Socio-economic model: Gradual dismantling of the ‘Belarusian social state’
The Belarusian authorities continued reducing social obligations vis-a-vis the population while preserving the economic model based on state ownership. The state policy aimed to strip the population of excess income, including currency savings, in order to replenish the budget and service the public debt. For instance, the government introduced customs duty on international mail worth more than EUR 22, increased housing and communal services tariffs, froze average wage growth, reduced household incomes and introduced a tax on ‘social parasitism’.
In addition, in order to replenish the international reserves, the state encouraged the population to preserve a steady consumption level by spending their currency savings.
The Belarusian authorities decided against an advocacy campaign to promote positive image of the pension reform aiming to reduce pension benefits. The retirement age was increased by a presidential decree without a public debate due to the extreme unpopularity of this measure and fears of the authorities that publicity could have the opposite effect and drop the state institutions’ ratings.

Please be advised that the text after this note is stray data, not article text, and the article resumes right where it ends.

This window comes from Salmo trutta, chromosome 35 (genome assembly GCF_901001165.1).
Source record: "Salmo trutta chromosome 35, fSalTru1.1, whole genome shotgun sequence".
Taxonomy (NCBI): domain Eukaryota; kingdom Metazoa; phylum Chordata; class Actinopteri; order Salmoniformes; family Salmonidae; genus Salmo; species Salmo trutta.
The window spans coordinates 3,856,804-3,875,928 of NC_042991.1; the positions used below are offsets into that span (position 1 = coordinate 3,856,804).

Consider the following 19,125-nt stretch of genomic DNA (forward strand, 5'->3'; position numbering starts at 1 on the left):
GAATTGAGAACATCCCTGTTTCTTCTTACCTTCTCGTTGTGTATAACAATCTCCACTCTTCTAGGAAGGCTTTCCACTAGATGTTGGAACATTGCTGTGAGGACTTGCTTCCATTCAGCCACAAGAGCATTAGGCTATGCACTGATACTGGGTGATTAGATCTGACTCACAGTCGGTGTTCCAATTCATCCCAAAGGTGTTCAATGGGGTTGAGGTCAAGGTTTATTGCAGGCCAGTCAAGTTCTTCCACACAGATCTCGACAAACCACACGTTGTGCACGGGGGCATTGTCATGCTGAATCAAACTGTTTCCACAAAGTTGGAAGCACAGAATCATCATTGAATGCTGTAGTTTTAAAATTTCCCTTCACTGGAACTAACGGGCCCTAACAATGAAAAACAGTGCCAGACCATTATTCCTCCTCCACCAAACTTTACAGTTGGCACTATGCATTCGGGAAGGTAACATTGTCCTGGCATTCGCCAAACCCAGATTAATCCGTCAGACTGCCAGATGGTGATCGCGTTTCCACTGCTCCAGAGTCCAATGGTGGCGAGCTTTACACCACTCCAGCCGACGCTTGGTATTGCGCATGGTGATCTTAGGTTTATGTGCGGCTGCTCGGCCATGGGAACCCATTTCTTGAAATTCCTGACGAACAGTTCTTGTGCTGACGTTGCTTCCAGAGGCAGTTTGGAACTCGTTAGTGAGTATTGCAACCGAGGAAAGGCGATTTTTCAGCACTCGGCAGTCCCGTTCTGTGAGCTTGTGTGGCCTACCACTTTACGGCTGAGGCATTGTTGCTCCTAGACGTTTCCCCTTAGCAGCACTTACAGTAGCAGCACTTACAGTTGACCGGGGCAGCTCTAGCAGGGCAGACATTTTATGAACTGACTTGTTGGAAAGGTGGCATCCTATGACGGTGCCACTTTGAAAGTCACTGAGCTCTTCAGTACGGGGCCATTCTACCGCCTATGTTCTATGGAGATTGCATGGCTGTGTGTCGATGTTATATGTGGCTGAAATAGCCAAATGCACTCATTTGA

According to Belstat, in August 7,600 people were dismissed, including 4,800 civil servants. Dismissals of civil servants were due to the optimisation in the public administration by up to 30%. Some civil servants would retain their job however would lose the status of a civil servant. Vacancies on the labour market are likely to reduce in number, thanks to the optimisation, the state administration would increase wages for public servants. The payroll fund for retained employees is likely to increase and some former state employees are likely to get jobs in affiliated organizations. The optimisation of the state apparatus should complete by January 1st, 2018, and some former civil servants are likely to join the ranks of the unemployed.